First, she's cute and that's just ridiculous, right? I mean how can I compare with that???? Second, she's just so stinkin' nice and I can't even really be MEAN to her. Third, she had a great idea and hey... my idea-o-meter runs out of juice now and again and instead of teaching folks how to do things I YELL AT THEM to do it better.
I find the yelling to be refreshing and oddly effective but every now and again I get inspired to don the teaching hat and play in the instructional pool. (Which means I might drown, so be prepared to save me. Please).
I am surrounded by children, all shapes, sizes, ages, kinds and psyches.
I'm good at writing them because I've been teaching, studying, working with and torturing children for decades. I keep myself submerged in their ever-changing culture and that's a BIG PART of writing modern children successfully, so the reader buys into it. They sound real. They sound like what you'd hear at church/playground/movie theater (minus the swearing!) and that realism layers into your story.
And when the twins "bad girl" mother comes back home in "Falling for the Lawman", of course she... and THEY.... will need their own book, and it's a book I love because I got to fix Aiden, the shy, recalcitrant boy in "Falling for the Lawman" who is destined to become the twins' brother by the end of the story. The trick to keeping the series effective, is to allow the children's spiritual, mental, educational and physical growth to occur naturally.
(Note to all o' youse: Some readers do not like children. They want romance without children. I don't find this bothersome because I sell a lot of books and I love having kids, single parents, families, friends, etc. in my books. But just so youse know, I get the occasional smackdown for having kids in romances.
And then I think of Kurt Warner, the NFL quarterback who courted the single mother and created a great fairy tale story... and I know I'm on the right track!)
*Something to think about: A deciding factor in my Waterbrook contract was because I layer families/kids/animals/crazy into romance successfully. To quote an editor: "There is nothing romantic about kids, jobs, single-parenting and lack of time. It's exhausting. But you make it work." My Waterbrook romances follow the three Stafford brother cowboys, Colt, Nick and Trey... and with the first book written there are (pauses to count...) six kids, a nest of kittens, farm dogs, cows, guns, old houses and new beginnings... So not much has changed, right???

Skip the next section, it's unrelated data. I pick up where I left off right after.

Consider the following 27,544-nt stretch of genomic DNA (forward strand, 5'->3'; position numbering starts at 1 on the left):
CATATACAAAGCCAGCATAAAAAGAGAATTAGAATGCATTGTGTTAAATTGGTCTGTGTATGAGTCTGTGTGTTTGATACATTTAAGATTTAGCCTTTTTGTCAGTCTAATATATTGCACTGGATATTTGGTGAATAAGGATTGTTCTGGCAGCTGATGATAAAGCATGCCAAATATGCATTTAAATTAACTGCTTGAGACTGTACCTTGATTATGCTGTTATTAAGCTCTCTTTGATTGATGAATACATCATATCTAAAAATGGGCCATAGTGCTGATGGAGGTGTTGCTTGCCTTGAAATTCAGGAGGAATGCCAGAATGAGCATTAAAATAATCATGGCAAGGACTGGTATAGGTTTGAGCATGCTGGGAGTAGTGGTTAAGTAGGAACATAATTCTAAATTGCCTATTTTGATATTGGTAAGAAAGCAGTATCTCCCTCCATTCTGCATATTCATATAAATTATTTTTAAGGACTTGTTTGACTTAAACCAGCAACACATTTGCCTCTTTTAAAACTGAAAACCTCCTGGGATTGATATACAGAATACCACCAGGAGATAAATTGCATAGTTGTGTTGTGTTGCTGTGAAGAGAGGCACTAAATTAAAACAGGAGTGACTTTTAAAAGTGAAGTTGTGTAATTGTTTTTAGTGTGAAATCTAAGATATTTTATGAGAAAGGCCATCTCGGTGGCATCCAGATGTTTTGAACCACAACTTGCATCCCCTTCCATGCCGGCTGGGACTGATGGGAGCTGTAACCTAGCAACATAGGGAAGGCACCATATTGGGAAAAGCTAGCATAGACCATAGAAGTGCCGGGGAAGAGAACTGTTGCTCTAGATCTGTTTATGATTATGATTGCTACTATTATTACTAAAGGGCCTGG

Here's part of my old family recipe for writing kids!
I think of the joy of the Holy Family and the somber side of raising a King.
I think of The Cosby Show and how they managed to deal with crazy teens using humor. (and by the way, exploding food is never quite as funny in our own kitchens.) I think of Little House on the Prairie and The Waltons and the families I work with daily. What happens when they don't deal with problems??? And what's the bratty-kid fallout when they do????
Do not watch kids on TV. Most current TV shows with kids have a bratty, in-your-face element of snark/sarcasm and bad acting. Or they make the children look stupid, and one-dimensional (the smart girl with no depth, the jock guy with no brain, the nerd little brother who's wretchedly awkward) Caricatures of kids don't work. Blech. I wanna slap 'em already!
Think real kids. Stages of development. There's a reason we use terms like "terrible twos" and the "bratty eights" and "touchy tweens", etc.
So here's the basic rundown:
BABIES ROCK. They draw an audience! Check out "Loving the Lawman", the book that got me on the bestseller's list!!!
They cry, mess their diapers, burp, smile, toothless grins, belly laughs, fever spots, teething, they smell amazing even when they're smelly because then you change them and they smell good again!
Toddlers become more unique and should be treated that way. Their intrinsic personalities are showing. The daredevil... the introvert. The puzzle solver. The diva. The optimist. The sharer. The watcher. The screamer....
Like a chrysalis, this evolves not into a butterfly, but into a more defined and reasonable version of the toddler... (this is good to remember when working a series, that the kid who's 3 in one book will be a little different if they're 4 or 5 in the final book).
Use your imagination author's note:
(RIGHT HERE I WANT TO PUT THE COVER TO MY JUNE BOOK BUT I CAN'T!!!! IT'S NOT OFFICIAL YET, BUT THE TWO LITTLE BOYS, CONNOR AND MARTIN (AND YES, YOU MEET THEM IN "FALLING FOR THE LAWMAN, TOO!!!"... AND BEANSY THE GOAT AND SPIKE THE OVERGROWN PUPPY... OH, AND A HERO AND HEROINE!!!)